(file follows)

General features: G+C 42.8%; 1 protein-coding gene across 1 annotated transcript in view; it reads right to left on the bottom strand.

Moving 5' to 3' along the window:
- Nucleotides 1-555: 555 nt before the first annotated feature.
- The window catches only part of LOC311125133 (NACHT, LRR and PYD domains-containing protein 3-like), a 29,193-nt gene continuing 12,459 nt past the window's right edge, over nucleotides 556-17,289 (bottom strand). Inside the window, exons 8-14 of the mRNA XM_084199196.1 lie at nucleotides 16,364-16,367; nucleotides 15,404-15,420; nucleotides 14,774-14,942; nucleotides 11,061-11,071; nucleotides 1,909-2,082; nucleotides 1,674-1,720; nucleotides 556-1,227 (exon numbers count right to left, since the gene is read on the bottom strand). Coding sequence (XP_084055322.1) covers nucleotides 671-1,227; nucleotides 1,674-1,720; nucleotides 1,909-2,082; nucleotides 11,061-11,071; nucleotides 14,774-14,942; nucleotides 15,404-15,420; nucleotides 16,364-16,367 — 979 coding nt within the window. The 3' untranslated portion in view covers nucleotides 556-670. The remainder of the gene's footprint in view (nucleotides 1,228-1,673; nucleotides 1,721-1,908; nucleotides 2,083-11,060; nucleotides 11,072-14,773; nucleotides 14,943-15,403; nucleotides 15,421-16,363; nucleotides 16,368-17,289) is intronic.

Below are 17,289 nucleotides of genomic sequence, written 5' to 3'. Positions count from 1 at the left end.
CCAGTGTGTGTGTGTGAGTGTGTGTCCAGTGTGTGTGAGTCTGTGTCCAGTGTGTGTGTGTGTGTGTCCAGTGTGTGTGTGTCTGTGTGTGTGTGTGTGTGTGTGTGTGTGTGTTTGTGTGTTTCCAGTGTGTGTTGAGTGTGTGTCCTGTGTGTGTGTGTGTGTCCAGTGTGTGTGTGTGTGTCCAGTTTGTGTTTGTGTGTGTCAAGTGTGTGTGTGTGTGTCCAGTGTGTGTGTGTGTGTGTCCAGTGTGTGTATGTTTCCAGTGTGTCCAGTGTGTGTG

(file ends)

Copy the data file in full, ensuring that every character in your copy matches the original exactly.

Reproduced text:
General features: G+C 42.8%; 1 protein-coding gene across 1 annotated transcript in view; it reads right to left on the bottom strand.

Moving 5' to 3' along the window:
- Nucleotides 1-555: 555 nt before the first annotated feature.
- The window catches only part of LOC311125133 (NACHT, LRR and PYD domains-containing protein 3-like), a 29,193-nt gene continuing 12,459 nt past the window's right edge, over nucleotides 556-17,289 (bottom strand). Inside the window, exons 8-14 of the mRNA XM_084199196.1 lie at nucleotides 16,364-16,367; nucleotides 15,404-15,420; nucleotides 14,774-14,942; nucleotides 11,061-11,071; nucleotides 1,909-2,082; nucleotides 1,674-1,720; nucleotides 556-1,227 (exon numbers count right to left, since the gene is read on the bottom strand). Coding sequence (XP_084055322.1) covers nucleotides 671-1,227; nucleotides 1,674-1,720; nucleotides 1,909-2,082; nucleotides 11,061-11,071; nucleotides 14,774-14,942; nucleotides 15,404-15,420; nucleotides 16,364-16,367 — 979 coding nt within the window. The 3' untranslated portion in view covers nucleotides 556-670. The remainder of the gene's footprint in view (nucleotides 1,228-1,673; nucleotides 1,721-1,908; nucleotides 2,083-11,060; nucleotides 11,072-14,773; nucleotides 14,943-15,403; nucleotides 15,421-16,363; nucleotides 16,368-17,289) is intronic.

Below are 17,289 nucleotides of genomic sequence, written 5' to 3'. Positions count from 1 at the left end.
CCAGTGTGTGTGTGTGAGTGTGTGTCCAGTGTGTGTGAGTCTGTGTCCAGTGTGTGTGTGTGTGTGTCCAGTGTGTGTGTGTCTGTGTGTGTGTGTGTGTGTGTGTGTGTGTGTTTGTGTGTTTCCAGTGTGTGTTGAGTGTGTGTCCTGTGTGTGTGTGTGTGTCCAGTGTGTGTGTGTGTGTCCAGTTTGTGTTTGTGTGTGTCAAGTGTGTGTGTGTGTGTCCAGTGTGTGTGTGTGTGTGTCCAGTGTGTGTATGTTTCCAGTGTGTCCAGTGTGTGTG